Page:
In his more than 20 years as an agricultural extension agent in the Traverse City area, Duke Elsner says this is the most bizarre winter weather he’s ever seen.

“The ups and downs have just been remarkable. The inability to hang on to a cold period for any length of time has been very strange.”

A gradual drop in temperature at the beginning of winter and holding there below freezing for long periods are the ideal conditions for plant to become frost hardy, and hardiness is what protects them from getting damaged by cold.

But when temps bounce up into the 40’s and 50’s as they’ve done frequently this winter, some of that hardiness is lost.

“Our trees and vines can take below zero in a normal winter. I sure wouldn’t want to drop below zero at this point in time, I’ll say that.”

That’s fruit grower Jim Nugent. He and a couple of his neighbors are doing the yearly chore of pruning his cherry trees.  With long-handled saws, they reach up eight or ten feet to strip away branches and limbs.

Nugent knows his orchard is vulnerable right now because of a loss of winter hardiness. But there’s not a lot he can do about it.

Things could go either way at this point.

A sudden drop to zero would be serious.

But orchards still may slide by unscathed. If temps gradually drop below freezing and stay there, trees will regain some of their hardiness.

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Agriculture
11:02 pm
Tue September 6, 2011

Michigan apple growers expecting a great crop this year

Apples from an orchard in Ottawa County.
dailyinvention creative commons

Not only will there be way more Michigan apples this year, they’ll probably be bigger and better looking too.

According to estimates from the United States Department of Agriculture, Michigan apple growers are likely to produce 26.1 million bushels this season. The 5 year average is 19.5 million bushels. Only Washington and New York state grow more.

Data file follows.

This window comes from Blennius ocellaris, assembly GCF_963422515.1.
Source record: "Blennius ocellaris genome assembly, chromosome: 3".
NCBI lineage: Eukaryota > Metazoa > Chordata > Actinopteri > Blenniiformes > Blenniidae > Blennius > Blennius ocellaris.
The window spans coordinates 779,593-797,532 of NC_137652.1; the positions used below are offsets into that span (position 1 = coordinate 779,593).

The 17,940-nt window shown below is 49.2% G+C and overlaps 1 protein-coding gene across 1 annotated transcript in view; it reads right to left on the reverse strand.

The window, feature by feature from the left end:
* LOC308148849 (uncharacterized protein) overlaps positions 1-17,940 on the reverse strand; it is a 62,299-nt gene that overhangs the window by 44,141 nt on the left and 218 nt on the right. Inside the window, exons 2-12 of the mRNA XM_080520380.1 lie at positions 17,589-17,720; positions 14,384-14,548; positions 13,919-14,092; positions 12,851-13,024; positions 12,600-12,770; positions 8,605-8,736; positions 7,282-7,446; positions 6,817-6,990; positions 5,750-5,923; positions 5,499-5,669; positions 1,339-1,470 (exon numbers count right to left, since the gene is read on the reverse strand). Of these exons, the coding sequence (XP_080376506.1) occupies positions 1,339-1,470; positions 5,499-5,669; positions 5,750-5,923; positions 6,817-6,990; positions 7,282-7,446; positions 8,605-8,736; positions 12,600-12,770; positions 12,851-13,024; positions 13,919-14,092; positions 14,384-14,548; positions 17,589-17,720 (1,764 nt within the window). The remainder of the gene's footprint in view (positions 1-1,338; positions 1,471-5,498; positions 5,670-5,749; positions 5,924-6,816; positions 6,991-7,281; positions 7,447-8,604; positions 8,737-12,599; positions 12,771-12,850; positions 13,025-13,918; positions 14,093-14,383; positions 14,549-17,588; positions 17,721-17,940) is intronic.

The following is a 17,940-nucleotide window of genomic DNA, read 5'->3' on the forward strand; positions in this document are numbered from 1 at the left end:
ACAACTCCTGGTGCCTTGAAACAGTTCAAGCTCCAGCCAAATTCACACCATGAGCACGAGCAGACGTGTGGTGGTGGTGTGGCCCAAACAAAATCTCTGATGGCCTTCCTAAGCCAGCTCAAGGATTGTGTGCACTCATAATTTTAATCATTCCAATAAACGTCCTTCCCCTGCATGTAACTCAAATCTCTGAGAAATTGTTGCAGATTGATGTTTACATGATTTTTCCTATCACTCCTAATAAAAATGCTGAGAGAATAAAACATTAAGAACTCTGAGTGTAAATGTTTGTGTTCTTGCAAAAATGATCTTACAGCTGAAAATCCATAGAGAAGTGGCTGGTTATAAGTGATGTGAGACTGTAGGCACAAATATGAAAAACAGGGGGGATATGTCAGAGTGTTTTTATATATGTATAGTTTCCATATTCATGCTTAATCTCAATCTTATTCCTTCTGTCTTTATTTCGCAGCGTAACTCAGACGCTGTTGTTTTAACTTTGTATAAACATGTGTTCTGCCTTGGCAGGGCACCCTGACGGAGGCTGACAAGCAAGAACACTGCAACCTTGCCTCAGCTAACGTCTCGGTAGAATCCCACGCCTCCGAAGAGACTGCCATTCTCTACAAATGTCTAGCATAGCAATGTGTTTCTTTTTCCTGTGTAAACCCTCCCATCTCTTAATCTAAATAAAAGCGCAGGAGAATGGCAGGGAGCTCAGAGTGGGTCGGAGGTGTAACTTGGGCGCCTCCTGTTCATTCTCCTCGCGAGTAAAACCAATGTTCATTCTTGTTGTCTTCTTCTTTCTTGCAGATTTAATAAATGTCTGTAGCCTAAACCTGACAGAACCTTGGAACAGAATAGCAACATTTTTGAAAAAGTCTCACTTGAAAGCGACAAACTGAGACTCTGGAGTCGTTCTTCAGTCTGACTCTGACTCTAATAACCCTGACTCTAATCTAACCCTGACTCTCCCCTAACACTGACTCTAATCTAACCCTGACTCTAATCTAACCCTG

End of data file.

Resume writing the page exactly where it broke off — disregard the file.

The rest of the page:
Denise Donohue is the Executive Director of the Michigan Apple Committee.

“This is the 5th year on the rollercoaster for Michigan. It’s been an up and down thing for the last three years in particular.”

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Health
1:28 pm
Fri March 4, 2011

MSU professors mapping 'urban food deserts'

Witherbees Market opened last year, bringing fresh produce to downtown Flint, Michigan for the first time in decades.
(photo by Steve Carmody/Michigan Radio)

‘Food deserts’ are a growing problem in Michigan cities. Two Michigan State University professors believe they have an idea that might help.

'Food deserts’ are created when local supermarkets close and there’s no place where people can walk to buy fruits, vegetables and other fresh food.

MSU professors Phil Howard and Kirk Goldsberry wanted to see how bad the problem is in Lansing. Goldsberry says he was surprised that large sections of the capitol city are ‘food deserts’. He says, in many cases, if you want fresh food, you must drive to Lansing’s suburbs.  

“The suburbanization of groceries has placed our best markets in commercially zoned in non-residential, automobile oriented areas.  Essentially geographically separating our best produce sections from our most densely populated neighborhoods.”  

The MSU professors have created an interactive map showing Lansing’s ‘urban food deserts’. They hope to create similar ‘food desert’ maps for Flint, Grand Rapids and other US cities.

Goldsberry says communities need to encourage more urban gardens and farmers markets to fill the gap in urban ‘food deserts’.